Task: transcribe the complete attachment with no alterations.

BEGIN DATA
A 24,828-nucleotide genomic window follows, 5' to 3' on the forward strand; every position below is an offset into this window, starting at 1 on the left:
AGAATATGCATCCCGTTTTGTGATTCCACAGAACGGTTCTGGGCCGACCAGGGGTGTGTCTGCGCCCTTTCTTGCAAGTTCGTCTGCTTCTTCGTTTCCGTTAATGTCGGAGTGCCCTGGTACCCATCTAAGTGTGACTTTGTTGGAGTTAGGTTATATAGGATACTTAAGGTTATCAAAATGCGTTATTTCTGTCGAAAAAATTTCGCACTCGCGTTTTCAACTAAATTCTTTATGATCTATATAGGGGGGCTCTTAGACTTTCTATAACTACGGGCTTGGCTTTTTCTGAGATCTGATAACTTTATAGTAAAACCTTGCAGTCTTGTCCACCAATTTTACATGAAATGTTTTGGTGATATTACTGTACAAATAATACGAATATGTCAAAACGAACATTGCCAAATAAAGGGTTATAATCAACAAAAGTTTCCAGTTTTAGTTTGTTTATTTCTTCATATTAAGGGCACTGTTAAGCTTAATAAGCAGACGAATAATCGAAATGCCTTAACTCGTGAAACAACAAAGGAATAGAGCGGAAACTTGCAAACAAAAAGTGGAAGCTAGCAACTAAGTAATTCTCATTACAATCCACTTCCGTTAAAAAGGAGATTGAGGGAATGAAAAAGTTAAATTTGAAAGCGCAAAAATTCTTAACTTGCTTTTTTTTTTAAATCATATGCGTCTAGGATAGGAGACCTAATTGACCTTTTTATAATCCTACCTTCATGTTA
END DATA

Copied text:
A 24,828-nucleotide genomic window follows, 5' to 3' on the forward strand; every position below is an offset into this window, starting at 1 on the left:
AGAATATGCATCCCGTTTTGTGATTCCACAGAACGGTTCTGGGCCGACCAGGGGTGTGTCTGCGCCCTTTCTTGCAAGTTCGTCTGCTTCTTCGTTTCCGTTAATGTCGGAGTGCCCTGGTACCCATCTAAGTGTGACTTTGTTGGAGTTAGGTTATATAGGATACTTAAGGTTATCAAAATGCGTTATTTCTGTCGAAAAAATTTCGCACTCGCGTTTTCAACTAAATTCTTTATGATCTATATAGGGGGGCTCTTAGACTTTCTATAACTACGGGCTTGGCTTTTTCTGAGATCTGATAACTTTATAGTAAAACCTTGCAGTCTTGTCCACCAATTTTACATGAAATGTTTTGGTGATATTACTGTACAAATAATACGAATATGTCAAAACGAACATTGCCAAATAAAGGGTTATAATCAACAAAAGTTTCCAGTTTTAGTTTGTTTATTTCTTCATATTAAGGGCACTGTTAAGCTTAATAAGCAGACGAATAATCGAAATGCCTTAACTCGTGAAACAACAAAGGAATAGAGCGGAAACTTGCAAACAAAAAGTGGAAGCTAGCAACTAAGTAATTCTCATTACAATCCACTTCCGTTAAAAAGGAGATTGAGGGAATGAAAAAGTTAAATTTGAAAGCGCAAAAATTCTTAACTTGCTTTTTTTTTTAAATCATATGCGTCTAGGATAGGAGACCTAATTGACCTTTTTATAATCCTACCTTCATGTTA